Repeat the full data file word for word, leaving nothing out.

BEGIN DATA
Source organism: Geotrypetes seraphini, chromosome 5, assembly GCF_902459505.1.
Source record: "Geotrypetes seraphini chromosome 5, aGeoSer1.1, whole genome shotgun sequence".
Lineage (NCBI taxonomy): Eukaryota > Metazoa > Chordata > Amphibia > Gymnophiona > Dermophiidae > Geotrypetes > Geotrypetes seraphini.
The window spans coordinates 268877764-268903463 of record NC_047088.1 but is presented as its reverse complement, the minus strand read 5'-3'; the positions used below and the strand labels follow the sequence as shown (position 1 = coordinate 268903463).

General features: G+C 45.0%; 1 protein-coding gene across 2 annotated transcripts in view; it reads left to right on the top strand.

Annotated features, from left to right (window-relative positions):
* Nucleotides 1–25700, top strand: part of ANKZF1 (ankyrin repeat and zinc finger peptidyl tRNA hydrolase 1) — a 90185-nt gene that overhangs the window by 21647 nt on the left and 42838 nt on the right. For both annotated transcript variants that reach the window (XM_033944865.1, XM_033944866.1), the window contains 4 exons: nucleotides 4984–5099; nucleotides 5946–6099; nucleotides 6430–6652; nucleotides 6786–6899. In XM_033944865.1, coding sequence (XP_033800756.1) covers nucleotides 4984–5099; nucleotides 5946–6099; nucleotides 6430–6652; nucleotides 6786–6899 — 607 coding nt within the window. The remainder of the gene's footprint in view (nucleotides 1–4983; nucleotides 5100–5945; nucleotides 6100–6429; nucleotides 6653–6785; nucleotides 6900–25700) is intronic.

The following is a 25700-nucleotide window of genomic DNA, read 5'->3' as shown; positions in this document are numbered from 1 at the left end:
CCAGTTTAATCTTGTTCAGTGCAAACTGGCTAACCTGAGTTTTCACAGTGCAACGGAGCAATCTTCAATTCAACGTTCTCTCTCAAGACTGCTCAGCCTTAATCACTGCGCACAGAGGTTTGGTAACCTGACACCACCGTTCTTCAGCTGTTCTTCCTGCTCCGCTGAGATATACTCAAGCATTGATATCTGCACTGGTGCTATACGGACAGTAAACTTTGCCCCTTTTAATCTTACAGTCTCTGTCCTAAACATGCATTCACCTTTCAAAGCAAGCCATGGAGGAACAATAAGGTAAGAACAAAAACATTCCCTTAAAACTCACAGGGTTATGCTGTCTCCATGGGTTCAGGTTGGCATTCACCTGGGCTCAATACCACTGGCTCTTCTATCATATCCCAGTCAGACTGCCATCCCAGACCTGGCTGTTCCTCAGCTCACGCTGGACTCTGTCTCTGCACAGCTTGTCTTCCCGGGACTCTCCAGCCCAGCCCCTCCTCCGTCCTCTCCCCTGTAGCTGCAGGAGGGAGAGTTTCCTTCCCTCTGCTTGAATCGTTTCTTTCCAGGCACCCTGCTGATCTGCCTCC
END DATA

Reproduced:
Source organism: Geotrypetes seraphini, chromosome 5, assembly GCF_902459505.1.
Source record: "Geotrypetes seraphini chromosome 5, aGeoSer1.1, whole genome shotgun sequence".
Lineage (NCBI taxonomy): Eukaryota > Metazoa > Chordata > Amphibia > Gymnophiona > Dermophiidae > Geotrypetes > Geotrypetes seraphini.
The window spans coordinates 268877764-268903463 of record NC_047088.1 but is presented as its reverse complement, the minus strand read 5'-3'; the positions used below and the strand labels follow the sequence as shown (position 1 = coordinate 268903463).

General features: G+C 45.0%; 1 protein-coding gene across 2 annotated transcripts in view; it reads left to right on the top strand.

Annotated features, from left to right (window-relative positions):
* Nucleotides 1–25700, top strand: part of ANKZF1 (ankyrin repeat and zinc finger peptidyl tRNA hydrolase 1) — a 90185-nt gene that overhangs the window by 21647 nt on the left and 42838 nt on the right. For both annotated transcript variants that reach the window (XM_033944865.1, XM_033944866.1), the window contains 4 exons: nucleotides 4984–5099; nucleotides 5946–6099; nucleotides 6430–6652; nucleotides 6786–6899. In XM_033944865.1, coding sequence (XP_033800756.1) covers nucleotides 4984–5099; nucleotides 5946–6099; nucleotides 6430–6652; nucleotides 6786–6899 — 607 coding nt within the window. The remainder of the gene's footprint in view (nucleotides 1–4983; nucleotides 5100–5945; nucleotides 6100–6429; nucleotides 6653–6785; nucleotides 6900–25700) is intronic.

The following is a 25700-nucleotide window of genomic DNA, read 5'->3' as shown; positions in this document are numbered from 1 at the left end:
CCAGTTTAATCTTGTTCAGTGCAAACTGGCTAACCTGAGTTTTCACAGTGCAACGGAGCAATCTTCAATTCAACGTTCTCTCTCAAGACTGCTCAGCCTTAATCACTGCGCACAGAGGTTTGGTAACCTGACACCACCGTTCTTCAGCTGTTCTTCCTGCTCCGCTGAGATATACTCAAGCATTGATATCTGCACTGGTGCTATACGGACAGTAAACTTTGCCCCTTTTAATCTTACAGTCTCTGTCCTAAACATGCATTCACCTTTCAAAGCAAGCCATGGAGGAACAATAAGGTAAGAACAAAAACATTCCCTTAAAACTCACAGGGTTATGCTGTCTCCATGGGTTCAGGTTGGCATTCACCTGGGCTCAATACCACTGGCTCTTCTATCATATCCCAGTCAGACTGCCATCCCAGACCTGGCTGTTCCTCAGCTCACGCTGGACTCTGTCTCTGCACAGCTTGTCTTCCCGGGACTCTCCAGCCCAGCCCCTCCTCCGTCCTCTCCCCTGTAGCTGCAGGAGGGAGAGTTTCCTTCCCTCTGCTTGAATCGTTTCTTTCCAGGCACCCTGCTGATCTGCCTCC